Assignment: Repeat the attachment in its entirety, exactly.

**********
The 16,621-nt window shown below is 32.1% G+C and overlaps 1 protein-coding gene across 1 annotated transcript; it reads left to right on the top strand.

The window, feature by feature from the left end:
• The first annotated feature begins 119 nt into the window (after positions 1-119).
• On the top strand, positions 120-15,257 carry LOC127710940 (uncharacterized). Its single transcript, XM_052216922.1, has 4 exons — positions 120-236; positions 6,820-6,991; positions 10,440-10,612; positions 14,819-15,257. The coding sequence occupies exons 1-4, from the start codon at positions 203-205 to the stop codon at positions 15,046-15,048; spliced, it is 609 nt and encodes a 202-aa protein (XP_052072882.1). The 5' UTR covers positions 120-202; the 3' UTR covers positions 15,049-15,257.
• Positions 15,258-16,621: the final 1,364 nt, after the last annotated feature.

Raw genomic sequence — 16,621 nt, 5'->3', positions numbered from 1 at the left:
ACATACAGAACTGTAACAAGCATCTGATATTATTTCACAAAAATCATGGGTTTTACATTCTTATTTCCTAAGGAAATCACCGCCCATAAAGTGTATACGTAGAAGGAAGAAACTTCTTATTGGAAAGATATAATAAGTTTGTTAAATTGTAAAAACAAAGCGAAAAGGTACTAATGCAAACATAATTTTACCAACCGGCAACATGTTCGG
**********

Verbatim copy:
The 16,621-nt window shown below is 32.1% G+C and overlaps 1 protein-coding gene across 1 annotated transcript; it reads left to right on the top strand.

The window, feature by feature from the left end:
• The first annotated feature begins 119 nt into the window (after positions 1-119).
• On the top strand, positions 120-15,257 carry LOC127710940 (uncharacterized). Its single transcript, XM_052216922.1, has 4 exons — positions 120-236; positions 6,820-6,991; positions 10,440-10,612; positions 14,819-15,257. The coding sequence occupies exons 1-4, from the start codon at positions 203-205 to the stop codon at positions 15,046-15,048; spliced, it is 609 nt and encodes a 202-aa protein (XP_052072882.1). The 5' UTR covers positions 120-202; the 3' UTR covers positions 15,049-15,257.
• Positions 15,258-16,621: the final 1,364 nt, after the last annotated feature.

Raw genomic sequence — 16,621 nt, 5'->3', positions numbered from 1 at the left:
ACATACAGAACTGTAACAAGCATCTGATATTATTTCACAAAAATCATGGGTTTTACATTCTTATTTCCTAAGGAAATCACCGCCCATAAAGTGTATACGTAGAAGGAAGAAACTTCTTATTGGAAAGATATAATAAGTTTGTTAAATTGTAAAAACAAAGCGAAAAGGTACTAATGCAAACATAATTTTACCAACCGGCAACATGTTCGG